There’s no shortage of small footprint lots scattered all over downtown that could accommodate significant height… Let’s fill in the massive gaps with mid-rise to justify demand, the towers will follow.

    There is a reason the 2010 downtown plan calls for most of the higher buildings along High street or very close to it. I suggest you revisit it.

    “…The Downtown District should be revised by the City to better direct high density
    development to the Mile on High (as well as reflect the density recommendations of this Plan…”

    http://downtowncolumbus.com/docs/downtown-strategic-plan/2010-dcsp-10-principles-ideas-1-6.pdf

    The area along High is district A, where ten floors (or more) is acceptable, . eight (plus) is preferred for new development.

    http://downtowncolumbus.com/docs/downtown-strategic-plan/2010-dcsp-8-strategies-to-implementation-update.pdf

    Look at the maps, the diagrams, the explanations. There are valid reasons for wanting the highest density along or within a block of High.

    And as to other post, higher ceilings will make for more $$$ unit prices, but will not increase density. And if it does go to 300 units, it will still have only the same density as Highpoint, which has the same number of units, at the same height, covering about the same land area.

    #1086946

    jbcmh81
    Participant

    <div class=”d4p-bbt-quote-title”>WJT wrote:</div>

    <div class=”d4p-bbt-quote-title”>jbcmh81 wrote:</div><br>
    Sometimes I think that most of the Columbus area development commission members are the same people interviewed in national articles that reference the city. You know the ones… “Columbus really exceeded my expectations. They have Indian food and everything… and it’s in Ohio!!”

    I hate that so much development in the city always seems to be measured by the lowest possible bar.

    They should name this building ‘The Elsie’. Or give it a ‘Columbus take on California Mediocrity’ by giving it a stucco covering and call it the ‘Elsie-gundo Arms’ lol. Fred G. Sanford would approve!

    There’s no shortage of small footprint lots scattered all over downtown that could accommodate significant height… Let’s fill in the massive gaps with mid-rise to justify demand, the towers will follow.

    Again, this is really a false argument, because it assumes that height in one place means height can’t go in elsewhere. A tower on this site, or even something upwards of 250 High’s size (a far better representation of “mid-rise”- this is more like low-rise to me), would not detract from the possibility of height in projects off of High Street whatsoever. It’s not even the height of the project that is the problem, but the height of the project in this particular location. This project would be perfect for E. Long or something, but not the center of Downtown on High.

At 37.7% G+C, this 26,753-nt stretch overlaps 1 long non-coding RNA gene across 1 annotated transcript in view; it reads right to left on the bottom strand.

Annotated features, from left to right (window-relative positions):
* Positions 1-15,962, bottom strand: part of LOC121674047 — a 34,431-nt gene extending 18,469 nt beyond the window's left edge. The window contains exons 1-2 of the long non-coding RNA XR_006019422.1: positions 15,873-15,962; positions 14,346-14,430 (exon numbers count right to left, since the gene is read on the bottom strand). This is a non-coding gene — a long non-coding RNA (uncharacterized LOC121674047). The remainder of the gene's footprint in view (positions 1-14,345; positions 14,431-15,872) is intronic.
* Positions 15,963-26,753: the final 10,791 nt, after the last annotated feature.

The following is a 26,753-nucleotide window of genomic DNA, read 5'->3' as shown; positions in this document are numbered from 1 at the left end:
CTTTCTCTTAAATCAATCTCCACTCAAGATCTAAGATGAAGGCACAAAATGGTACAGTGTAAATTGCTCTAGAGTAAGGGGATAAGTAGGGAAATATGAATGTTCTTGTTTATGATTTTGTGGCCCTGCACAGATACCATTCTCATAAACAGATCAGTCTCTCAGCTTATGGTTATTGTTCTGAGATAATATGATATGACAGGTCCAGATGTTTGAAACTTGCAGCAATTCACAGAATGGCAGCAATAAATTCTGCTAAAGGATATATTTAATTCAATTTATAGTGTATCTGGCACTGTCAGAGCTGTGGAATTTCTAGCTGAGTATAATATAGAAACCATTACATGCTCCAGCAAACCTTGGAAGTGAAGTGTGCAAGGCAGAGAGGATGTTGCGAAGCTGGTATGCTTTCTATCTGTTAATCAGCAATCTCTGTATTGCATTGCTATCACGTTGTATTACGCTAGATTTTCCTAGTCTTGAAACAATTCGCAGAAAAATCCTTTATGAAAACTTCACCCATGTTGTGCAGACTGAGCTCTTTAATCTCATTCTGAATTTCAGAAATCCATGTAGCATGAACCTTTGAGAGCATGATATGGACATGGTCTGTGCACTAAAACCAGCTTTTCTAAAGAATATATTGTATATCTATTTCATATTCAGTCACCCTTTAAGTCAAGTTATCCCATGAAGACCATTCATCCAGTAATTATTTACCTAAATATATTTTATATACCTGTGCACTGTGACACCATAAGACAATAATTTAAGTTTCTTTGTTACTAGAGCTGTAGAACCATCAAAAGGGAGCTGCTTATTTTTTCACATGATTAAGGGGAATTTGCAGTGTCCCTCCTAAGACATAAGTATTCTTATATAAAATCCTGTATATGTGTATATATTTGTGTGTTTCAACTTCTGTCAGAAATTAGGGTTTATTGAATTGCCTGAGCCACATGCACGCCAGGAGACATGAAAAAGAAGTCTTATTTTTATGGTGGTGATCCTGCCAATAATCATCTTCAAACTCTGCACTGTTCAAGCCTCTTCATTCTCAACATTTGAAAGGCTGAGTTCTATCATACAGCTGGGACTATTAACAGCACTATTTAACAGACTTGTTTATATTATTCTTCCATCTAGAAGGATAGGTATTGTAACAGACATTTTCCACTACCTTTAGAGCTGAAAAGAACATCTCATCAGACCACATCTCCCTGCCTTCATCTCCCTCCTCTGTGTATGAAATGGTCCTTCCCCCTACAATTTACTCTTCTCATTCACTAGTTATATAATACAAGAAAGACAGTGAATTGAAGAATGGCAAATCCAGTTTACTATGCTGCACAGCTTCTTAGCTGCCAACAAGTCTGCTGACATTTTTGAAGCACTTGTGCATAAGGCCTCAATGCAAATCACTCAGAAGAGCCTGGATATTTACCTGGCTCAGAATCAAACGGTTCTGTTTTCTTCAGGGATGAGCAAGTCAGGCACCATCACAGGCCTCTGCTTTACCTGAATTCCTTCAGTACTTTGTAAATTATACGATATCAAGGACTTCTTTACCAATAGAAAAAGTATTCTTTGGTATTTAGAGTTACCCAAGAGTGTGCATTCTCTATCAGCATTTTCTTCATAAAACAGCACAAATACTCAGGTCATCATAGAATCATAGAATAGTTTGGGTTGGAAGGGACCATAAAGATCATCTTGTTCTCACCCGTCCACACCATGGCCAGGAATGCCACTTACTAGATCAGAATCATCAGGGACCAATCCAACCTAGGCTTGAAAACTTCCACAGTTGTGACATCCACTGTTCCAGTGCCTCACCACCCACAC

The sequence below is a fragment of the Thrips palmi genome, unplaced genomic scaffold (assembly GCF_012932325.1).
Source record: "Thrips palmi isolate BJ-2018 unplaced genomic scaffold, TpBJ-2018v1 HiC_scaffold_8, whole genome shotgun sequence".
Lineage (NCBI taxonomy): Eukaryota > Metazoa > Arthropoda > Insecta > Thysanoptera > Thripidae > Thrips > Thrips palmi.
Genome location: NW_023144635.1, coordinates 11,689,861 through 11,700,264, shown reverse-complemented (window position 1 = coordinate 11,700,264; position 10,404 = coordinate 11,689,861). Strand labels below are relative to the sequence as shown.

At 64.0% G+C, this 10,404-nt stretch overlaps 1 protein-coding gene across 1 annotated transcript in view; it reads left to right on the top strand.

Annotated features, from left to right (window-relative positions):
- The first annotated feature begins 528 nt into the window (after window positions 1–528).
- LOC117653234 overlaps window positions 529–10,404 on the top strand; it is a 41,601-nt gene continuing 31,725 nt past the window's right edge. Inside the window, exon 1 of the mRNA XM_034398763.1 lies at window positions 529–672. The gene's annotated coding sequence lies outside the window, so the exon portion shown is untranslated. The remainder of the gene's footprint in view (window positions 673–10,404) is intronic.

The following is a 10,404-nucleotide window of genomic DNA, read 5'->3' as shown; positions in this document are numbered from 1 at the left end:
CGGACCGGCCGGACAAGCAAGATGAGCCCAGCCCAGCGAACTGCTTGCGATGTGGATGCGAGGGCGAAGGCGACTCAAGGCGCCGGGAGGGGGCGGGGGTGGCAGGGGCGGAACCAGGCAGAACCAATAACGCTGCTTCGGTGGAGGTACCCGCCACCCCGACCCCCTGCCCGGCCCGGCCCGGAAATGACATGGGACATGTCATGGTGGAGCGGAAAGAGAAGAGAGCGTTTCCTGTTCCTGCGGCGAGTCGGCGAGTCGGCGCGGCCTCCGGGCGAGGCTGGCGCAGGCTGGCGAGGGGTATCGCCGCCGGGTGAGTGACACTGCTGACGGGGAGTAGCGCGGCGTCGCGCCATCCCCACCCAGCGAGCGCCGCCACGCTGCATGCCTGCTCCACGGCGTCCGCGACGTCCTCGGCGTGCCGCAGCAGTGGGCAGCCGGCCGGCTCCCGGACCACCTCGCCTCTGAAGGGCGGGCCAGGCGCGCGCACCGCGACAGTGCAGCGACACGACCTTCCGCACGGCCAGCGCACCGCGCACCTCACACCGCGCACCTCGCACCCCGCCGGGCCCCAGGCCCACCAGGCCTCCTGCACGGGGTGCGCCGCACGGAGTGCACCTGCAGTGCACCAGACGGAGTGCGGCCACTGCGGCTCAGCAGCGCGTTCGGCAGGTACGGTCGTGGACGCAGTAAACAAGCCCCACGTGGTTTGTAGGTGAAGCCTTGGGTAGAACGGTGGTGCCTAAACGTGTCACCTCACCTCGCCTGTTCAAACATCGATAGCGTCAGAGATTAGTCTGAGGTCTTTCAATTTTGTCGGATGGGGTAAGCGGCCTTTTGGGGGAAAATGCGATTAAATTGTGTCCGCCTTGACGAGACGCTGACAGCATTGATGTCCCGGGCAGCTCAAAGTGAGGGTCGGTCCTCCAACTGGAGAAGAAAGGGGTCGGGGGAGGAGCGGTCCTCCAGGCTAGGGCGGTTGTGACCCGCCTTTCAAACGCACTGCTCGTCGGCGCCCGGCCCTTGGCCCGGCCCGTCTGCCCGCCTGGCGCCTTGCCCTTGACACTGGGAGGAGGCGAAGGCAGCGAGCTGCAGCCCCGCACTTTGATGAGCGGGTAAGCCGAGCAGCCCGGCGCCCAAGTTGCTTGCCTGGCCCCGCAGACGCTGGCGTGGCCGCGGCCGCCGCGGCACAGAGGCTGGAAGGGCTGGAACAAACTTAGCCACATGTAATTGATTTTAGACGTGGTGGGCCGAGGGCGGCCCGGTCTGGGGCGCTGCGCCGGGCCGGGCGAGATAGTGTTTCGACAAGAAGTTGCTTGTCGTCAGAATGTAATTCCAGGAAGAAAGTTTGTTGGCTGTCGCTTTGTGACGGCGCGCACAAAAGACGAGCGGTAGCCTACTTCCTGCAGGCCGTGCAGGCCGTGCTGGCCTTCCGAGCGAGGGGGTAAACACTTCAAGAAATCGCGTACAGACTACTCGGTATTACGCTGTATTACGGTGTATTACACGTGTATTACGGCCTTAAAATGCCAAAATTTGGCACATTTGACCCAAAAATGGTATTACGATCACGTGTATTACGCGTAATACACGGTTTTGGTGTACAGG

#1086948

    jbcmh81
    Participant

    So FWIW, the Business First article sings a different tune on the height question:

    What the developer didn’t show during the conceptual review of the proposal is what may go above the retail and parking section of the complex at the corner of High and Long streets.<br>
    “There’s a tower on that north corner that could be a hotel or more apartments,” President Jeff Edwards told the panel. “It could be a combination of both.”<br>
    Most of the commission’s six present members focused on the comparative height of the project at six levels in a central business district where most of the buildings are taller. Edwards said three of the apartment floors will be nine feet tall versus eight feet typical of its other downtown residential projects. The top floor would offer tenants 12-foot-high ceilings.

    As to the hotel, Business First got him on the record saying:

    “If it goes as a hotel, it will be taller” than the other three connected buildings reviewed by the commission, he said. Should the developer not go with a hotel, the number of apartments would grow to 300 units from 200 to 225 units.

    A tower with 200-300 units would soften the blow for me, but then it would also make the 6-story section even smaller in comparison to what’s around it. It would look even more out of place.

    #1086949

    Nancy H
    Participant

    Sometimes I think that most of the Columbus area development commission members are the same people interviewed in national articles that reference the city. …snip…
    I hate that so much development in the city always seems to be measured by the lowest possible bar.

    The Commission evaluates applications based on their compliance with the provisions of City Code and the Downtown Design Guidelines. They don’t get to tell people what to build or inflict their personal (or collective) tastes on property owners.

    So don’t blame the commissioners. It is a thankless, non-paying job as it is. They can only decide if a design someone presents complies with the design guidelines.